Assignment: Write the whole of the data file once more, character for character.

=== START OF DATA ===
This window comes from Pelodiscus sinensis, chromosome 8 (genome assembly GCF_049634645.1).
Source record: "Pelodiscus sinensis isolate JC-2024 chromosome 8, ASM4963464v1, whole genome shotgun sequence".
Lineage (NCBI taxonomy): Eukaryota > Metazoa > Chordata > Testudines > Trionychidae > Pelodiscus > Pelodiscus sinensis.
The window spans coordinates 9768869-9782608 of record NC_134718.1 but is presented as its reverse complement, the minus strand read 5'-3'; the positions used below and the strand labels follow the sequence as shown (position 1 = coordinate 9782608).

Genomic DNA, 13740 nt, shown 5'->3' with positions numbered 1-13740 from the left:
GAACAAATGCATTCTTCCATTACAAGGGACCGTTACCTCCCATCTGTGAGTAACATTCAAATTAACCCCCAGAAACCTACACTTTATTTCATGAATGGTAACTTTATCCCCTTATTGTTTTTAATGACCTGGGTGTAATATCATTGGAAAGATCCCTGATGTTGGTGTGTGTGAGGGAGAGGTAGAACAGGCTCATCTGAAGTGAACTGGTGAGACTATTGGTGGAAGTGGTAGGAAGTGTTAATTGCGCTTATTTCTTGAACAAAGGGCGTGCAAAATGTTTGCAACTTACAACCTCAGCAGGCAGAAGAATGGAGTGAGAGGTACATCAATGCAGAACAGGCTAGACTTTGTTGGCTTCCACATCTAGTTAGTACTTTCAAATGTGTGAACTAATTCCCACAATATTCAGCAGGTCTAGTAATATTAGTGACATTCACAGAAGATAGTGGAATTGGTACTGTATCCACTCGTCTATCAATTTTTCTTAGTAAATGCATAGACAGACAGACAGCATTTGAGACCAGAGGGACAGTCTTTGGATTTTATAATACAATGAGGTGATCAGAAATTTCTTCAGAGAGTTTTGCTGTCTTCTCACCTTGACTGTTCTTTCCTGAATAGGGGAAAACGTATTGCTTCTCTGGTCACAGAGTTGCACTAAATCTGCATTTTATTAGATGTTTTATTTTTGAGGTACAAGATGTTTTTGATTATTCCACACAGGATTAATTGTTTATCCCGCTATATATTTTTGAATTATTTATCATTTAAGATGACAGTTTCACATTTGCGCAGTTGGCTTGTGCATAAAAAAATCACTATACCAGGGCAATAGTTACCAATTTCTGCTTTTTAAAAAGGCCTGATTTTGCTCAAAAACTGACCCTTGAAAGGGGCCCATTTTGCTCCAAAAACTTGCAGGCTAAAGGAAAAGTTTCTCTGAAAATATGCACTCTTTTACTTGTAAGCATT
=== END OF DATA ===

This window comes from Pelodiscus sinensis, chromosome 8 (genome assembly GCF_049634645.1).
Source record: "Pelodiscus sinensis isolate JC-2024 chromosome 8, ASM4963464v1, whole genome shotgun sequence".
Lineage (NCBI taxonomy): Eukaryota > Metazoa > Chordata > Testudines > Trionychidae > Pelodiscus > Pelodiscus sinensis.
The window spans coordinates 9768869-9782608 of record NC_134718.1 but is presented as its reverse complement, the minus strand read 5'-3'; the positions used below and the strand labels follow the sequence as shown (position 1 = coordinate 9782608).

Genomic DNA, 13740 nt, shown 5'->3' with positions numbered 1-13740 from the left:
GAACAAATGCATTCTTCCATTACAAGGGACCGTTACCTCCCATCTGTGAGTAACATTCAAATTAACCCCCAGAAACCTACACTTTATTTCATGAATGGTAACTTTATCCCCTTATTGTTTTTAATGACCTGGGTGTAATATCATTGGAAAGATCCCTGATGTTGGTGTGTGTGAGGGAGAGGTAGAACAGGCTCATCTGAAGTGAACTGGTGAGACTATTGGTGGAAGTGGTAGGAAGTGTTAATTGCGCTTATTTCTTGAACAAAGGGCGTGCAAAATGTTTGCAACTTACAACCTCAGCAGGCAGAAGAATGGAGTGAGAGGTACATCAATGCAGAACAGGCTAGACTTTGTTGGCTTCCACATCTAGTTAGTACTTTCAAATGTGTGAACTAATTCCCACAATATTCAGCAGGTCTAGTAATATTAGTGACATTCACAGAAGATAGTGGAATTGGTACTGTATCCACTCGTCTATCAATTTTTCTTAGTAAATGCATAGACAGACAGACAGCATTTGAGACCAGAGGGACAGTCTTTGGATTTTATAATACAATGAGGTGATCAGAAATTTCTTCAGAGAGTTTTGCTGTCTTCTCACCTTGACTGTTCTTTCCTGAATAGGGGAAAACGTATTGCTTCTCTGGTCACAGAGTTGCACTAAATCTGCATTTTATTAGATGTTTTATTTTTGAGGTACAAGATGTTTTTGATTATTCCACACAGGATTAATTGTTTATCCCGCTATATATTTTTGAATTATTTATCATTTAAGATGACAGTTTCACATTTGCGCAGTTGGCTTGTGCATAAAAAAATCACTATACCAGGGCAATAGTTACCAATTTCTGCTTTTTAAAAAGGCCTGATTTTGCTCAAAAACTGACCCTTGAAAGGGGCCCATTTTGCTCCAAAAACTTGCAGGCTAAAGGAAAAGTTTCTCTGAAAATATGCACTCTTTTACTTGTAAGCATT